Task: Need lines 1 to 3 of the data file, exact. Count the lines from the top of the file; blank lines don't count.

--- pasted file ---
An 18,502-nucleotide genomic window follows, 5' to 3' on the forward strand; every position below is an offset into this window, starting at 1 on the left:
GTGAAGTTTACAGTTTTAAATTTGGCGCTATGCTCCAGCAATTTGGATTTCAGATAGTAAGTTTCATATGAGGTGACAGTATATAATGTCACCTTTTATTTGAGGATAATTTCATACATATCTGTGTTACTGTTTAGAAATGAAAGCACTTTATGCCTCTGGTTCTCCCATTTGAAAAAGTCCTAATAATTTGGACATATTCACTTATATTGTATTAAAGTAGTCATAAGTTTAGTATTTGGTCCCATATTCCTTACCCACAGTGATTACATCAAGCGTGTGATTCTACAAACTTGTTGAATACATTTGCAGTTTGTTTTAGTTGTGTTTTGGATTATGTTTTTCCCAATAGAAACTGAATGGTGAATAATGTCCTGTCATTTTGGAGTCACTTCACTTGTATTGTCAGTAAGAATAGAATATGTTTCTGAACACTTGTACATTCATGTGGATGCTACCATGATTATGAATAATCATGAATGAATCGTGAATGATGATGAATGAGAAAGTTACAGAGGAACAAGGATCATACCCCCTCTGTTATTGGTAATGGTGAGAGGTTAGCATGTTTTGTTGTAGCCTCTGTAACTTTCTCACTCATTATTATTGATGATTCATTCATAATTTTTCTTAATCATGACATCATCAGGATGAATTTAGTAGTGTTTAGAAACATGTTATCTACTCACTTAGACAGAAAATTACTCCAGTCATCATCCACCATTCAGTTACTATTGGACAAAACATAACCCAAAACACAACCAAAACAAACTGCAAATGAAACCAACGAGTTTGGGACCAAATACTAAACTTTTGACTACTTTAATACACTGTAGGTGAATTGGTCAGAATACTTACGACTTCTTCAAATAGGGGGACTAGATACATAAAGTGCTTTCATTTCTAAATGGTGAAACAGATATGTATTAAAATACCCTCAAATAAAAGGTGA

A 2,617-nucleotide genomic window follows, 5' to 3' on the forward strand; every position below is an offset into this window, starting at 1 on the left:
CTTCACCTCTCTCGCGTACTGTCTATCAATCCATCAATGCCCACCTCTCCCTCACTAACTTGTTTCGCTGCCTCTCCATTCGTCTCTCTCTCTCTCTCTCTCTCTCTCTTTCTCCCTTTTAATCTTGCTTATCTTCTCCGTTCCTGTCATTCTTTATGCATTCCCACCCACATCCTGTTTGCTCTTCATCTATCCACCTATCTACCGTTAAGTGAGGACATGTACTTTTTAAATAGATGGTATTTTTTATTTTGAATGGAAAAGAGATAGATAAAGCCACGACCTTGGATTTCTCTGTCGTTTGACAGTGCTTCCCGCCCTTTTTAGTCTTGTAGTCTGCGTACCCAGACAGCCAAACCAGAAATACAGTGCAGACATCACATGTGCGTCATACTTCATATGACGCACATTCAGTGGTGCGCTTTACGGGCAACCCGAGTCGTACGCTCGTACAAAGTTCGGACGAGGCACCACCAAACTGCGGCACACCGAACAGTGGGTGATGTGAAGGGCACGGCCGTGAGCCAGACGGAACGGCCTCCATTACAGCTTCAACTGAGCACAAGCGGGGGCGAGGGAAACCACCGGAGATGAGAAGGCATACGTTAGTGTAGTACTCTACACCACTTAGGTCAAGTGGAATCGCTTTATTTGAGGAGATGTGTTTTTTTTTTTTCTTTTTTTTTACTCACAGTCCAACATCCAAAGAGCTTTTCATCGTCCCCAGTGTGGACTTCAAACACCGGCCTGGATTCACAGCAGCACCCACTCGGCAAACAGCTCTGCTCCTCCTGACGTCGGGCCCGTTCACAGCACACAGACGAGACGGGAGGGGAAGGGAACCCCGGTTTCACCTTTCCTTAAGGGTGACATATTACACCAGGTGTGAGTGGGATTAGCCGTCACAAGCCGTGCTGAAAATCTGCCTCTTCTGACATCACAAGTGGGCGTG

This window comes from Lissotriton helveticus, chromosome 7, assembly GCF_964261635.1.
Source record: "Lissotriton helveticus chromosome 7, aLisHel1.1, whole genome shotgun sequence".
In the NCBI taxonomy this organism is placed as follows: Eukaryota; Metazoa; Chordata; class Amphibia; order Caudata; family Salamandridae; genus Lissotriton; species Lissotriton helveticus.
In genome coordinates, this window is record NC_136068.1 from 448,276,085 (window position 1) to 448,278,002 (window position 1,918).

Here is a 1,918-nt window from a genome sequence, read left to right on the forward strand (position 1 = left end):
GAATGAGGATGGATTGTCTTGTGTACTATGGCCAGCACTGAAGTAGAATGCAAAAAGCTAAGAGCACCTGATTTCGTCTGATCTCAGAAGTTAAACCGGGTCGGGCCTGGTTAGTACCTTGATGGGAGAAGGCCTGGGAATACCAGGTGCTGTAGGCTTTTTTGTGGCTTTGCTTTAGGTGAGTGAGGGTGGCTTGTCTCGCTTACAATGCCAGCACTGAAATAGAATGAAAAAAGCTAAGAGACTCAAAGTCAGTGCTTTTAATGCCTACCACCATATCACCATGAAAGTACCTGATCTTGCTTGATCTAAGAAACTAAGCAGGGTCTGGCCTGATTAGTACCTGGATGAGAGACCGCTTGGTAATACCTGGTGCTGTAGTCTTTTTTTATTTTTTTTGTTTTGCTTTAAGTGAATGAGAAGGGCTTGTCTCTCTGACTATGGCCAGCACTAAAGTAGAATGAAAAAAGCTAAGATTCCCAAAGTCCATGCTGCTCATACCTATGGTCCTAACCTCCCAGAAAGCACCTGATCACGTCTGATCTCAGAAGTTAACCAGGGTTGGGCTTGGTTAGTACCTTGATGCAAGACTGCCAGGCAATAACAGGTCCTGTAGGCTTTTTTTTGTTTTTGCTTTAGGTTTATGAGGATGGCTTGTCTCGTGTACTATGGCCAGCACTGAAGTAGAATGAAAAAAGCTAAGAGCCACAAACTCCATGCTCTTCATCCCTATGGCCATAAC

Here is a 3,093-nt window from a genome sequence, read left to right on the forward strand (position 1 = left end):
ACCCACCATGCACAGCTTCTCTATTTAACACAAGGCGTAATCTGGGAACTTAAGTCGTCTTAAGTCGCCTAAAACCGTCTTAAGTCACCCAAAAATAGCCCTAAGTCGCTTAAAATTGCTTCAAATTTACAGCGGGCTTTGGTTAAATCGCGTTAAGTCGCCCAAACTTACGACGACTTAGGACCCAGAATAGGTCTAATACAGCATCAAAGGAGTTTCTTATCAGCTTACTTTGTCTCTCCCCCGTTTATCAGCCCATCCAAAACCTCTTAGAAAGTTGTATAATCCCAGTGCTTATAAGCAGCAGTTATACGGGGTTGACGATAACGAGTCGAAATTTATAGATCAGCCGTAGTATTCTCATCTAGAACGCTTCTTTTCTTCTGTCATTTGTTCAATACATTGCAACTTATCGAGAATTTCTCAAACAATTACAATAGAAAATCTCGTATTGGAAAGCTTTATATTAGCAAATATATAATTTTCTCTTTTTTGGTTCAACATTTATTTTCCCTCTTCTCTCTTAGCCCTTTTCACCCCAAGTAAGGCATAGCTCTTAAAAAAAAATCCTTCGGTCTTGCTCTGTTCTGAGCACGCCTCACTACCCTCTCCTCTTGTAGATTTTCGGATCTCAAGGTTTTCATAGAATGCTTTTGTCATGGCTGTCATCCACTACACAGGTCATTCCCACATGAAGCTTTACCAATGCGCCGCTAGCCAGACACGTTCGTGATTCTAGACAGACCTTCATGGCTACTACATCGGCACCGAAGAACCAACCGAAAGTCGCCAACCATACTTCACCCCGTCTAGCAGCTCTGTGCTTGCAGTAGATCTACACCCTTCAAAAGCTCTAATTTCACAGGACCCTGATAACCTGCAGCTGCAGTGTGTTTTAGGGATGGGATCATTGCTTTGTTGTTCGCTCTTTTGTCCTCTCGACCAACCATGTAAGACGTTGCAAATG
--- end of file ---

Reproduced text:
An 18,502-nucleotide genomic window follows, 5' to 3' on the forward strand; every position below is an offset into this window, starting at 1 on the left:
GTGAAGTTTACAGTTTTAAATTTGGCGCTATGCTCCAGCAATTTGGATTTCAGATAGTAAGTTTCATATGAGGTGACAGTATATAATGTCACCTTTTATTTGAGGATAATTTCATACATATCTGTGTTACTGTTTAGAAATGAAAGCACTTTATGCCTCTGGTTCTCCCATTTGAAAAAGTCCTAATAATTTGGACATATTCACTTATATTGTATTAAAGTAGTCATAAGTTTAGTATTTGGTCCCATATTCCTTACCCACAGTGATTACATCAAGCGTGTGATTCTACAAACTTGTTGAATACATTTGCAGTTTGTTTTAGTTGTGTTTTGGATTATGTTTTTCCCAATAGAAACTGAATGGTGAATAATGTCCTGTCATTTTGGAGTCACTTCACTTGTATTGTCAGTAAGAATAGAATATGTTTCTGAACACTTGTACATTCATGTGGATGCTACCATGATTATGAATAATCATGAATGAATCGTGAATGATGATGAATGAGAAAGTTACAGAGGAACAAGGATCATACCCCCTCTGTTATTGGTAATGGTGAGAGGTTAGCATGTTTTGTTGTAGCCTCTGTAACTTTCTCACTCATTATTATTGATGATTCATTCATAATTTTTCTTAATCATGACATCATCAGGATGAATTTAGTAGTGTTTAGAAACATGTTATCTACTCACTTAGACAGAAAATTACTCCAGTCATCATCCACCATTCAGTTACTATTGGACAAAACATAACCCAAAACACAACCAAAACAAACTGCAAATGAAACCAACGAGTTTGGGACCAAATACTAAACTTTTGACTACTTTAATACACTGTAGGTGAATTGGTCAGAATACTTACGACTTCTTCAAATAGGGGGACTAGATACATAAAGTGCTTTCATTTCTAAATGGTGAAACAGATATGTATTAAAATACCCTCAAATAAAAGGTGA

A 2,617-nucleotide genomic window follows, 5' to 3' on the forward strand; every position below is an offset into this window, starting at 1 on the left: